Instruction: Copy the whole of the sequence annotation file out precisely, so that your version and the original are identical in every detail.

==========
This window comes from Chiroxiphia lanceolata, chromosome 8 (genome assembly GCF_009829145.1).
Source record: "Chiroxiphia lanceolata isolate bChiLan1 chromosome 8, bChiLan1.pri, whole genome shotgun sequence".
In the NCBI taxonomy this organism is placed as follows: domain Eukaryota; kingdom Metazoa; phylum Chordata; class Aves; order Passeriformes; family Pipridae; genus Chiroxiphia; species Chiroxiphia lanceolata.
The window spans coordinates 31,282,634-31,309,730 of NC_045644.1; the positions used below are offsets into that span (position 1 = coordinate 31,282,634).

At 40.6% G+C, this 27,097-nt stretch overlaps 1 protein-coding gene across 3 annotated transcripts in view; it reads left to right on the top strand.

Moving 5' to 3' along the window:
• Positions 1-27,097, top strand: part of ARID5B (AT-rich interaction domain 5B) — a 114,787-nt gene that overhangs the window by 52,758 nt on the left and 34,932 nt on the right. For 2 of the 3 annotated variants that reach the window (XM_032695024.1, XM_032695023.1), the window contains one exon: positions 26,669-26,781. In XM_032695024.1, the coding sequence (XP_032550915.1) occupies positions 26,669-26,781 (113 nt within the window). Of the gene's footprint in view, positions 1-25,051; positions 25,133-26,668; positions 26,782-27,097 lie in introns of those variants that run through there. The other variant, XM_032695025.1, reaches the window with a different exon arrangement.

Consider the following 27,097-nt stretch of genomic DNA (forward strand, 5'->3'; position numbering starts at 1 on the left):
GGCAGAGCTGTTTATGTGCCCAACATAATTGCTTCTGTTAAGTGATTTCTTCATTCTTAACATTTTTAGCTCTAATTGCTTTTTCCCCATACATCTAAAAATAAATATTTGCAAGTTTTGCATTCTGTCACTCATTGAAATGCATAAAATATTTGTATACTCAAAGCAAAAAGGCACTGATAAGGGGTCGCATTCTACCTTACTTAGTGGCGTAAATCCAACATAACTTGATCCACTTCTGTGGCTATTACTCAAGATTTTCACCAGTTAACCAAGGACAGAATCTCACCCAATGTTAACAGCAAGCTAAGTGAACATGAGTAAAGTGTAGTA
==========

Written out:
This window comes from Chiroxiphia lanceolata, chromosome 8 (genome assembly GCF_009829145.1).
Source record: "Chiroxiphia lanceolata isolate bChiLan1 chromosome 8, bChiLan1.pri, whole genome shotgun sequence".
In the NCBI taxonomy this organism is placed as follows: domain Eukaryota; kingdom Metazoa; phylum Chordata; class Aves; order Passeriformes; family Pipridae; genus Chiroxiphia; species Chiroxiphia lanceolata.
The window spans coordinates 31,282,634-31,309,730 of NC_045644.1; the positions used below are offsets into that span (position 1 = coordinate 31,282,634).

At 40.6% G+C, this 27,097-nt stretch overlaps 1 protein-coding gene across 3 annotated transcripts in view; it reads left to right on the top strand.

Moving 5' to 3' along the window:
• Positions 1-27,097, top strand: part of ARID5B (AT-rich interaction domain 5B) — a 114,787-nt gene that overhangs the window by 52,758 nt on the left and 34,932 nt on the right. For 2 of the 3 annotated variants that reach the window (XM_032695024.1, XM_032695023.1), the window contains one exon: positions 26,669-26,781. In XM_032695024.1, the coding sequence (XP_032550915.1) occupies positions 26,669-26,781 (113 nt within the window). Of the gene's footprint in view, positions 1-25,051; positions 25,133-26,668; positions 26,782-27,097 lie in introns of those variants that run through there. The other variant, XM_032695025.1, reaches the window with a different exon arrangement.

Consider the following 27,097-nt stretch of genomic DNA (forward strand, 5'->3'; position numbering starts at 1 on the left):
GGCAGAGCTGTTTATGTGCCCAACATAATTGCTTCTGTTAAGTGATTTCTTCATTCTTAACATTTTTAGCTCTAATTGCTTTTTCCCCATACATCTAAAAATAAATATTTGCAAGTTTTGCATTCTGTCACTCATTGAAATGCATAAAATATTTGTATACTCAAAGCAAAAAGGCACTGATAAGGGGTCGCATTCTACCTTACTTAGTGGCGTAAATCCAACATAACTTGATCCACTTCTGTGGCTATTACTCAAGATTTTCACCAGTTAACCAAGGACAGAATCTCACCCAATGTTAACAGCAAGCTAAGTGAACATGAGTAAAGTGTAGTA